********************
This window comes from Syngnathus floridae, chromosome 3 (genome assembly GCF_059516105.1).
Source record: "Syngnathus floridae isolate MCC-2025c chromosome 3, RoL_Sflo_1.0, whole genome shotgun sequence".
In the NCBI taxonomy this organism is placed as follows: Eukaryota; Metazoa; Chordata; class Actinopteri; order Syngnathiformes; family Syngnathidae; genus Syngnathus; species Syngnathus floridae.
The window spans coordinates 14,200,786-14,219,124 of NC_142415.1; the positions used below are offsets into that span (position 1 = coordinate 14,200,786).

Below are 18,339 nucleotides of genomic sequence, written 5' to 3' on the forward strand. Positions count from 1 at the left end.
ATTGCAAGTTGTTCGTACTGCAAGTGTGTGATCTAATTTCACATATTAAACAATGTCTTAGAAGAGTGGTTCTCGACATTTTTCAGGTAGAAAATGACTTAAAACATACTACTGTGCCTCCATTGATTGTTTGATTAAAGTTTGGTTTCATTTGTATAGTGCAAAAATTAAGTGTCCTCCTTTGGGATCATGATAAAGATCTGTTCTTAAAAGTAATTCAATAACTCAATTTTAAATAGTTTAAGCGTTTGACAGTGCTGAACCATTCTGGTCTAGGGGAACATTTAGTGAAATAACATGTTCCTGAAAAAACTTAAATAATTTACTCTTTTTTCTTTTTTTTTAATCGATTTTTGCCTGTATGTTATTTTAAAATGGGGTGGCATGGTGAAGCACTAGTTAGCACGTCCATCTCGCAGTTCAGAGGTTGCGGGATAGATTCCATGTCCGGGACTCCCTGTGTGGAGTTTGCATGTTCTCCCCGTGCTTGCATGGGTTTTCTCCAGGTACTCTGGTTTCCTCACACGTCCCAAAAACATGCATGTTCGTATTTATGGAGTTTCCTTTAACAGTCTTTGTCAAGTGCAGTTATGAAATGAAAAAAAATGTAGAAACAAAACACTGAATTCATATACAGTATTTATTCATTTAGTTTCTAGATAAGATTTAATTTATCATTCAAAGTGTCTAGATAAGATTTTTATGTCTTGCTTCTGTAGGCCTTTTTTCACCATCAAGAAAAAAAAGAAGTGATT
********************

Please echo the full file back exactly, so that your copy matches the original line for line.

This window comes from Syngnathus floridae, chromosome 3 (genome assembly GCF_059516105.1).
Source record: "Syngnathus floridae isolate MCC-2025c chromosome 3, RoL_Sflo_1.0, whole genome shotgun sequence".
In the NCBI taxonomy this organism is placed as follows: Eukaryota; Metazoa; Chordata; class Actinopteri; order Syngnathiformes; family Syngnathidae; genus Syngnathus; species Syngnathus floridae.
The window spans coordinates 14,200,786-14,219,124 of NC_142415.1; the positions used below are offsets into that span (position 1 = coordinate 14,200,786).

Below are 18,339 nucleotides of genomic sequence, written 5' to 3' on the forward strand. Positions count from 1 at the left end.
ATTGCAAGTTGTTCGTACTGCAAGTGTGTGATCTAATTTCACATATTAAACAATGTCTTAGAAGAGTGGTTCTCGACATTTTTCAGGTAGAAAATGACTTAAAACATACTACTGTGCCTCCATTGATTGTTTGATTAAAGTTTGGTTTCATTTGTATAGTGCAAAAATTAAGTGTCCTCCTTTGGGATCATGATAAAGATCTGTTCTTAAAAGTAATTCAATAACTCAATTTTAAATAGTTTAAGCGTTTGACAGTGCTGAACCATTCTGGTCTAGGGGAACATTTAGTGAAATAACATGTTCCTGAAAAAACTTAAATAATTTACTCTTTTTTCTTTTTTTTTAATCGATTTTTGCCTGTATGTTATTTTAAAATGGGGTGGCATGGTGAAGCACTAGTTAGCACGTCCATCTCGCAGTTCAGAGGTTGCGGGATAGATTCCATGTCCGGGACTCCCTGTGTGGAGTTTGCATGTTCTCCCCGTGCTTGCATGGGTTTTCTCCAGGTACTCTGGTTTCCTCACACGTCCCAAAAACATGCATGTTCGTATTTATGGAGTTTCCTTTAACAGTCTTTGTCAAGTGCAGTTATGAAATGAAAAAAAATGTAGAAACAAAACACTGAATTCATATACAGTATTTATTCATTTAGTTTCTAGATAAGATTTAATTTATCATTCAAAGTGTCTAGATAAGATTTTTATGTCTTGCTTCTGTAGGCCTTTTTTCACCATCAAGAAAAAAAAGAAGTGATT